Past screening efforts to identify anti-cancer compounds have included the isolation, structural confirmation, and biological activity testing of both natural and unnatural (synthetic) isomers of cannabinoid and flavonoid compounds. Several such compounds, including the flavonoid derivative FBL-03G – a synthetic isomer of Cannflavin B, was shown to demonstrate significant activity against several classes of kinase enzymes implicated in oncogenesis. Further results indicated that FBL-03G and other non-cannabinoid derivatives can enhance radiotherapy treatment outcomes in cell culture and animal models of metastatic cancer.
Testing the FBL03G Flavonoid in Pancreatic Cancer Cell Lines
In the current study, the group of investigators began by first optimizing the loading of FBL-03G onto smart radiotherapy biomaterials. They next tested the combination in vitro using two separate pancreatic cancer cell lines. In both cell models, the researchers observed significantly enhanced cancer cell death when using a combination of FBL-03G and radiation. Interestingly, with a higher concentration of FBL-03G, the observed cancer cell inhibition persisted, even in the absence of radiotherapy. This highlights the potential ability of this cannabis-derived flavonoid, when optimized for concentration, to single-handedly arrest cancer cell growth.
Testing FBL-03G in a Mouse Model of Pancreatic Cancer
Following the initial successful proof-of-principle in vitro experiments, the research team then designed an in vivo study using a mouse model of pancreatic cancer. There was administration of a direct intra-tumor injection of FBL-03G to one group of mice. While a second group received the same concentrations of FBL0-03G. However, instead of a direct injection into the tumor, the delivery of FBL0-03G occurred using the smart radiotherapy biomaterial route. The results showed a reduction in tumor growth in the latter group of animals compared to cohorts treated with direct administration of the compound. Interestingly, nearby untreated tumor sites (abscopal tumors representing metastatic sites) were also significantly attenuated in growth. The combined outcome in this group of mice was prolonged survival compared to untreated counterparts.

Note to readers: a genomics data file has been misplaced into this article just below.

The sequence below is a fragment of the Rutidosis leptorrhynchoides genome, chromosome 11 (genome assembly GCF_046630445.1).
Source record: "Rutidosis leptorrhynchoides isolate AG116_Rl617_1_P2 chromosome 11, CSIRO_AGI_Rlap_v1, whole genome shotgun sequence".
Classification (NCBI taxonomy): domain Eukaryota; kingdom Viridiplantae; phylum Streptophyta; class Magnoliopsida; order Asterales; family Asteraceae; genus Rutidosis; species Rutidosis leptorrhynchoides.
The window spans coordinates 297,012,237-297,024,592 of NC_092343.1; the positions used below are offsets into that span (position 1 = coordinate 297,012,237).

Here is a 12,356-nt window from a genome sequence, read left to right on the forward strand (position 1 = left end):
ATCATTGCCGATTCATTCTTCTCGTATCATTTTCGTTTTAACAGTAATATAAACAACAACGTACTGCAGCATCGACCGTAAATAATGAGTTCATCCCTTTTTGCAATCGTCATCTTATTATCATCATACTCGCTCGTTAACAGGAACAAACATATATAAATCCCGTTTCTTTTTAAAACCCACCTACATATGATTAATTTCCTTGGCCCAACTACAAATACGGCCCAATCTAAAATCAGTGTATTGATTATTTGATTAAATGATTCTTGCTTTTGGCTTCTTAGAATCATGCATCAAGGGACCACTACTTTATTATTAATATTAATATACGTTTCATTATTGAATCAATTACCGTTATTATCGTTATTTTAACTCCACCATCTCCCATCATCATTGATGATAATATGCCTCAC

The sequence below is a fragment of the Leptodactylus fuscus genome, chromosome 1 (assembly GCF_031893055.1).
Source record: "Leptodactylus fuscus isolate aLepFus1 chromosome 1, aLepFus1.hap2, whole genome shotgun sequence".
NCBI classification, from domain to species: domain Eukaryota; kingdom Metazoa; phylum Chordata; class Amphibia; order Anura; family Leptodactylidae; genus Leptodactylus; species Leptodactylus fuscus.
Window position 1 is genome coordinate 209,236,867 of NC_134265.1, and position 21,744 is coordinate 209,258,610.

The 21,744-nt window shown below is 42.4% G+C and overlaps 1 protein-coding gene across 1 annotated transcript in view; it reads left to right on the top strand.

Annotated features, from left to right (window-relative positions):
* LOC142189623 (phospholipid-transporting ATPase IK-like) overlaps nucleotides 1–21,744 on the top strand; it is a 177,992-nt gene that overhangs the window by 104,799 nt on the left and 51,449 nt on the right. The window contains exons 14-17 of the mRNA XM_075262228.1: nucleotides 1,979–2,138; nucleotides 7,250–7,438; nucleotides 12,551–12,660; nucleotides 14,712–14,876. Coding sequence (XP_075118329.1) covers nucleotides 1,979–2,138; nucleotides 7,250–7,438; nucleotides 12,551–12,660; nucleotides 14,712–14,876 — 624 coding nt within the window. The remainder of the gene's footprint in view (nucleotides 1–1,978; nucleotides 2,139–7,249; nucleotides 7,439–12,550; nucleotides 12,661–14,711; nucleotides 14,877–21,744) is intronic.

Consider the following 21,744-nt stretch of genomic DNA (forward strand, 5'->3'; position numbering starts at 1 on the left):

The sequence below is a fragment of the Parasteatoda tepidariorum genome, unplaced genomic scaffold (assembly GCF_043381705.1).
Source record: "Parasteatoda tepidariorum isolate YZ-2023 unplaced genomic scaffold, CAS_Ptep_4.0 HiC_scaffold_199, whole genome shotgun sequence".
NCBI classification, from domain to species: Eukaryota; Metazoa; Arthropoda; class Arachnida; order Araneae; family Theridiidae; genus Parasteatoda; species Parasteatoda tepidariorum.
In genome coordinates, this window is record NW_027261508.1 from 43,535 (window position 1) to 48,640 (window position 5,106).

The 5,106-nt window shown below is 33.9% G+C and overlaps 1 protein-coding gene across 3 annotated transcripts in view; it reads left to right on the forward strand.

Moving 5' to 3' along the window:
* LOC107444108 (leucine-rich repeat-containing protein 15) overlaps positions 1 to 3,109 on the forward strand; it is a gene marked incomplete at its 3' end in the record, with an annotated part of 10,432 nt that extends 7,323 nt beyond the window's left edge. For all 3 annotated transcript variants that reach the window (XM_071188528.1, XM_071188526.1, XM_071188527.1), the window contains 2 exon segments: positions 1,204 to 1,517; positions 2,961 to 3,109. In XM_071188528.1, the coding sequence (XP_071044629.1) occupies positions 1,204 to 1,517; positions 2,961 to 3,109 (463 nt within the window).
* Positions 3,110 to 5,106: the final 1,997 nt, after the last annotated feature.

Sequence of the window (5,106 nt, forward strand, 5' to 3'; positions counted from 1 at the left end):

The Outlook for Flavonoid Smart Radiotherapies to Treat Pancreatic Cancer
Although these results are very exciting, the exact details of the FBL-03G mechanism of action is still unclear. Nonetheless, the study demonstrates a novel therapeutic strategy. Using smart radiotherapy biomaterials, loaded with cannabis-derived flavonoid, provides sustained delivery of immunoadjuvants. And this is without the need for repeat injections. If clinically validated, this technique would equate to significantly smaller radiotherapy dosages, a vast improvement for patients who must come in repeatedly and frequently over extended periods of time using the conventional treatment approaches. Not only would this significantly reduce treatment time, but would also reduce the associated costs of treatment – with net positive impacts on patient burden and global health.
Moreau M, Ibeh U, Decosmo K, et al. Flavonoid Derivative of Cannabis Demonstrates Therapeutic Potential in Preclinical Models of Metastatic Pancreatic Cancer. Front Oncol. 2019;9:660. Published 2019 Jul 23. doi:10.3389/fonc.2019.00660